var action = form.getAttributeNode("action").nodeValue;
    3. The OWASP code contains this innocent looking code.
      var hidden = document.createElement("input");
      hidden.setAttribute("type", "hidden");
      hidden.setAttribute("name", tokenName);
      hidden.setAttribute("value", (pageTokens[uri] != null ? pageTokens[uri] : tokenValue));

      . It works fine in all browsers except IE. Want to know what IE does? That’s right.  It generates a hidden field with the correct token value and *no* token name.  I found this problem solution online and changed the code to

      var hidden;
      try {
      hidden = document.createElement('<input type="hidden" name="' + tokenName + '" />');
      } catch(e) {
      hidden = document.createElement("input");
      hidden.type = "hidden";
      hidden.name = tokenName;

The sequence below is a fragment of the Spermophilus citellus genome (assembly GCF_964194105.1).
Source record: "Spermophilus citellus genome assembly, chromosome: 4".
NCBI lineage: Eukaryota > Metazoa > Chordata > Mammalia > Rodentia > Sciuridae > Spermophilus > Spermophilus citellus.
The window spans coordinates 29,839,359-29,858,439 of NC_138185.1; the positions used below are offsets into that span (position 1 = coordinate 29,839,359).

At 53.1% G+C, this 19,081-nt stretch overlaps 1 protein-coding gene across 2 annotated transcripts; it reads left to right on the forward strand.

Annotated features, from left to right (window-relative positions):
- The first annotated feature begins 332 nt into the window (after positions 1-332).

hidden.value = (pageTokens[uri] != null ? pageTokens[uri] : tokenValue);
    4. My last IE change was an easy one.  Easy in that it was a problem I had seen before.
      var location = element.getAttribute(attr);

      changed into

      //var location = element.getAttribute(attr);
      // hack - getting same error as on action - don't know why but hack to move forward
      var attr = element.getAttributeNode(attr);
      var location = null;
      if ( attr != null) {
      location = attr.nodeValue;
    5. Then I encountered an issue with the event handling framework in IE>  I didn’t even look at this.  All IE debugging was done between 9pm and midnight January 28th-30th after we all thought CSRF was fine from being in production the previous Sunday.  The only computer I had access to that ran IE is from 2002 and barely runs.  I was tired of IE and didn’t want to throw any more time down that rabbit hole.